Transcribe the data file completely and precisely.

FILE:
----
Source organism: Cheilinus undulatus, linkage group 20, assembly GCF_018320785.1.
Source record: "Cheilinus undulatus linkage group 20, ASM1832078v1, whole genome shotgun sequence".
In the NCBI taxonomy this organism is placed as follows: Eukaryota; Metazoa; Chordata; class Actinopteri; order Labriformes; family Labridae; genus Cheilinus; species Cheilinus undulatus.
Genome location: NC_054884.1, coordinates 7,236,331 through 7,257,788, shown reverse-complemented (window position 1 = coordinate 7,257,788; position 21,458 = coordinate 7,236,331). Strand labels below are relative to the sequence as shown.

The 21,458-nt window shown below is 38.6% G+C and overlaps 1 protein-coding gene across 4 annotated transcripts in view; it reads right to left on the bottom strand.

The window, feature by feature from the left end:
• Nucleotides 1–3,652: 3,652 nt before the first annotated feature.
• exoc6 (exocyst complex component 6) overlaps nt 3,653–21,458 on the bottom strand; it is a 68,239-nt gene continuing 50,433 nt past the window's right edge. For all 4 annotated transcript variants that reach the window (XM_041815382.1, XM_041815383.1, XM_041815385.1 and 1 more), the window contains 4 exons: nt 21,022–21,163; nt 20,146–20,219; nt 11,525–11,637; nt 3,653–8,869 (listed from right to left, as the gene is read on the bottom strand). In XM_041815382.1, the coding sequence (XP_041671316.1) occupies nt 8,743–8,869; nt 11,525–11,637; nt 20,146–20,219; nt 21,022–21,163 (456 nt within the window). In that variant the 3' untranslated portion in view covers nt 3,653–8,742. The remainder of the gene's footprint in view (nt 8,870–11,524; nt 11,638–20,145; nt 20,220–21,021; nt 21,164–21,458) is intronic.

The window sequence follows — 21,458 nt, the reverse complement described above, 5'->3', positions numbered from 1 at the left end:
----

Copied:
Source organism: Cheilinus undulatus, linkage group 20, assembly GCF_018320785.1.
Source record: "Cheilinus undulatus linkage group 20, ASM1832078v1, whole genome shotgun sequence".
In the NCBI taxonomy this organism is placed as follows: Eukaryota; Metazoa; Chordata; class Actinopteri; order Labriformes; family Labridae; genus Cheilinus; species Cheilinus undulatus.
Genome location: NC_054884.1, coordinates 7,236,331 through 7,257,788, shown reverse-complemented (window position 1 = coordinate 7,257,788; position 21,458 = coordinate 7,236,331). Strand labels below are relative to the sequence as shown.

The 21,458-nt window shown below is 38.6% G+C and overlaps 1 protein-coding gene across 4 annotated transcripts in view; it reads right to left on the bottom strand.

The window, feature by feature from the left end:
• Nucleotides 1–3,652: 3,652 nt before the first annotated feature.
• exoc6 (exocyst complex component 6) overlaps nt 3,653–21,458 on the bottom strand; it is a 68,239-nt gene continuing 50,433 nt past the window's right edge. For all 4 annotated transcript variants that reach the window (XM_041815382.1, XM_041815383.1, XM_041815385.1 and 1 more), the window contains 4 exons: nt 21,022–21,163; nt 20,146–20,219; nt 11,525–11,637; nt 3,653–8,869 (listed from right to left, as the gene is read on the bottom strand). In XM_041815382.1, the coding sequence (XP_041671316.1) occupies nt 8,743–8,869; nt 11,525–11,637; nt 20,146–20,219; nt 21,022–21,163 (456 nt within the window). In that variant the 3' untranslated portion in view covers nt 3,653–8,742. The remainder of the gene's footprint in view (nt 8,870–11,524; nt 11,638–20,145; nt 20,220–21,021; nt 21,164–21,458) is intronic.

The window sequence follows — 21,458 nt, the reverse complement described above, 5'->3', positions numbered from 1 at the left end: